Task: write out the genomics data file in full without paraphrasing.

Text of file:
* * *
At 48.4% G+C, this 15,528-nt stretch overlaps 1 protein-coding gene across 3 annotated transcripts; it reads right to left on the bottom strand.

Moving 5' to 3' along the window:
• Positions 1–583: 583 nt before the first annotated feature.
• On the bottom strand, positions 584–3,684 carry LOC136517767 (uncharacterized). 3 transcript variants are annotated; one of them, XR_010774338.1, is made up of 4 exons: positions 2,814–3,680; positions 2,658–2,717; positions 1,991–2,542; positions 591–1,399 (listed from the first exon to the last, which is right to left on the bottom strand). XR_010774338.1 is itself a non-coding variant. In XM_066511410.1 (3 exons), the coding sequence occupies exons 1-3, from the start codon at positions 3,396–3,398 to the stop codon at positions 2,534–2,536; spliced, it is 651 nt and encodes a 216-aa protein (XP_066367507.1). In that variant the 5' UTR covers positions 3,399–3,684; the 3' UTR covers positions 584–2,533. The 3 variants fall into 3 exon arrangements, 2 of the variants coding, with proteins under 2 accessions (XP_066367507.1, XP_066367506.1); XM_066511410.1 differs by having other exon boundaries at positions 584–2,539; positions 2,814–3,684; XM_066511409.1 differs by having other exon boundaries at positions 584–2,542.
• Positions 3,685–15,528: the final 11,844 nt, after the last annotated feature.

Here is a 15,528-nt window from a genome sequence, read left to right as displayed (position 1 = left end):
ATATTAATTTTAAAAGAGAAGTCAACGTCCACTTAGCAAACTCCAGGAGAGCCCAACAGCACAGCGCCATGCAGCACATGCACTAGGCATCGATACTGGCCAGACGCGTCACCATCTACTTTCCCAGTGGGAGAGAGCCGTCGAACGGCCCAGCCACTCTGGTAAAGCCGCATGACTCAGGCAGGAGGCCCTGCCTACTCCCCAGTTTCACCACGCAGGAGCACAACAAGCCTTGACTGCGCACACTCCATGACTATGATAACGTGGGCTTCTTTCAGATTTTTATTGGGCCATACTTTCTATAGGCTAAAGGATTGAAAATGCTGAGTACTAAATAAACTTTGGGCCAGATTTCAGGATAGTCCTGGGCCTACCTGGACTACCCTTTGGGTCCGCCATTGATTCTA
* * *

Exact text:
At 48.4% G+C, this 15,528-nt stretch overlaps 1 protein-coding gene across 3 annotated transcripts; it reads right to left on the bottom strand.

Moving 5' to 3' along the window:
• Positions 1–583: 583 nt before the first annotated feature.
• On the bottom strand, positions 584–3,684 carry LOC136517767 (uncharacterized). 3 transcript variants are annotated; one of them, XR_010774338.1, is made up of 4 exons: positions 2,814–3,680; positions 2,658–2,717; positions 1,991–2,542; positions 591–1,399 (listed from the first exon to the last, which is right to left on the bottom strand). XR_010774338.1 is itself a non-coding variant. In XM_066511410.1 (3 exons), the coding sequence occupies exons 1-3, from the start codon at positions 3,396–3,398 to the stop codon at positions 2,534–2,536; spliced, it is 651 nt and encodes a 216-aa protein (XP_066367507.1). In that variant the 5' UTR covers positions 3,399–3,684; the 3' UTR covers positions 584–2,533. The 3 variants fall into 3 exon arrangements, 2 of the variants coding, with proteins under 2 accessions (XP_066367507.1, XP_066367506.1); XM_066511410.1 differs by having other exon boundaries at positions 584–2,539; positions 2,814–3,684; XM_066511409.1 differs by having other exon boundaries at positions 584–2,542.
• Positions 3,685–15,528: the final 11,844 nt, after the last annotated feature.

Here is a 15,528-nt window from a genome sequence, read left to right as displayed (position 1 = left end):
ATATTAATTTTAAAAGAGAAGTCAACGTCCACTTAGCAAACTCCAGGAGAGCCCAACAGCACAGCGCCATGCAGCACATGCACTAGGCATCGATACTGGCCAGACGCGTCACCATCTACTTTCCCAGTGGGAGAGAGCCGTCGAACGGCCCAGCCACTCTGGTAAAGCCGCATGACTCAGGCAGGAGGCCCTGCCTACTCCCCAGTTTCACCACGCAGGAGCACAACAAGCCTTGACTGCGCACACTCCATGACTATGATAACGTGGGCTTCTTTCAGATTTTTATTGGGCCATACTTTCTATAGGCTAAAGGATTGAAAATGCTGAGTACTAAATAAACTTTGGGCCAGATTTCAGGATAGTCCTGGGCCTACCTGGACTACCCTTTGGGTCCGCCATTGATTCTA